Links & Looks, March 6, 2023
Return To Seoul, Orson Welles' The Trial, Ed Zwick's Twitter-born memoir
Return To Seoul.
This week, I wrote about Davy Chou’s Return To Seoul (once titled “All the People I’ll Never Be.”) “A bright world, an intoxicating world, a whirl of neon and soju and pregnant pauses, envelops Freddie in her quest, and the elliptical telling only fixes us onto the charismatic Park’s features, a magnetic face, first a dagger of stare, succeeded by a warm small bloom of smile. Chou’s style is more scansion than montage.” I was hooked after the first bold, simple shots.
Also: a review of “resolutely shambling misfire” Operation Fortune: Ruse De Guerre — “The style of Ruse is busy with zooms and pans and push-ins like a movie from the early 1970s by termite directors like Hubert Cornfield, but the lighting, particularly on faces, is a lovely, anachronistic take from several eras of big-budget, multiple-producer hit-and-fun filmmaking” — and yet another edition of The Texas Chain Saw Massacre, in 4K UHD, with seven hours of extras. Plus: a revival at Doc Film of one of Philip Seymour Hoffman’s final roles, Anton Corbijn’s 2014 John le Carré adaptation, A Most Wanted Man: “Robin Wright is lovely in the blanching light in a café many floors up, overlooking the rivers below, but Hoffman’s unshaven, white-bristled jowls and pale blue eyes turn him spectral, whiter than milk, ruined from within, framed against the arch halation of brilliant fog outside the window not yet burned from the morning’s skyline.”
The Trial. The birthday cake.
I had never seen Orson Welles’ The Trial (1962) until a preview last week in Chicago of its 4K digital restoration.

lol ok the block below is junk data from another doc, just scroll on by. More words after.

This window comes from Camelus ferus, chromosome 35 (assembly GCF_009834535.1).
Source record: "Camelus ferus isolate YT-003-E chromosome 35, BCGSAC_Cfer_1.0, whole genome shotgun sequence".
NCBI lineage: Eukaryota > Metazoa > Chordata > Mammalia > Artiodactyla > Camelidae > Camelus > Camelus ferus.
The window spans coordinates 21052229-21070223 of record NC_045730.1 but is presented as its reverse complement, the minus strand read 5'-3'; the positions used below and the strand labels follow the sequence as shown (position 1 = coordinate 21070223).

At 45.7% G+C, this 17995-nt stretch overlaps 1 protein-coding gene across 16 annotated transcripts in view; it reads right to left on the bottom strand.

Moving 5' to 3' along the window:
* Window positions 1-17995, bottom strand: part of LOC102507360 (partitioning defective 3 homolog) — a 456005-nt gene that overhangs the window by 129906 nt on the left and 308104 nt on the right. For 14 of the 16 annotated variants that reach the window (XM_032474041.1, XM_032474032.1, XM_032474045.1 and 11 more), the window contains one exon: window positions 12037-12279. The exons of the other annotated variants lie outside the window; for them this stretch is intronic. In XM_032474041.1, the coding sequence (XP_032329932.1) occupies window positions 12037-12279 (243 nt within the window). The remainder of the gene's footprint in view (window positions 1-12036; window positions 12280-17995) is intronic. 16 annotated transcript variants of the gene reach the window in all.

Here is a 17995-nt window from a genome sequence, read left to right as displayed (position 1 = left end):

The Trial. Eight-hundred typists in one room.
To watch a movie this masterful (and maudit) as if it were brand new, basic fare, not yet exposed to the light, a fresh cultural artifact… a succession of sounds and images. As if it were the kind of picture not just to be expected, but demanded of a week’s releases. The senses struck anew, rather than struck afresh. And now a day ahead to describe those tender bruises.
Shakespeare In Love.
A while back, filmmaker Ed Zwick began bullet-pointing his career as a director and producer of film and television on his Twitter account.
Here’s a typical, terse sample from 2022: “I was on top of the world. “thirtysomething” had won the Emmy for best TV series. Glory had won three Oscars. I was wined, dined and opined. The phone rang constantly. Offers abounded. What could possibly go wrong? The answer… everything. I should have been exultant yet I was depressed. Listless and lost, I went into therapy and discovered I was in pursuit of success at the expense of all else. I was determined to change. To seek meaning in my work. And then Ridley Scott sent me a script. It was called “Thelma and Louise,” a subversive take on women’s rage and revenge. I liked it and discussed it in therapy. Was this the kind of story I want to tell, he asked. I waffled. ‘It’s wildly entertaining,’ I said, ‘but does it have depth?’ I passed…” More at the link.
The next stage: Zwick writes about another bedeviled project as “The Untold, Sordid, Vainglorious Tale of The Making of Shakespeare in Love,” and that first chapter of memoir is here. “Among the many things Harvey promised was to include my central role as producer in all press releases and to feature me in every major interview about the genesis of the movie. In exchange, Marshall Herskovitz, my partner in the Bedford Falls Company, nobly agreed to have his producer credit replaced by Donna Gigliotti and David Parfitt. The Bedford Falls Company presentation credit would remain. In later years I’ve read that Harvey claims to have fired me. What’s more likely is that he was lying about his deadline to put the film into production.”
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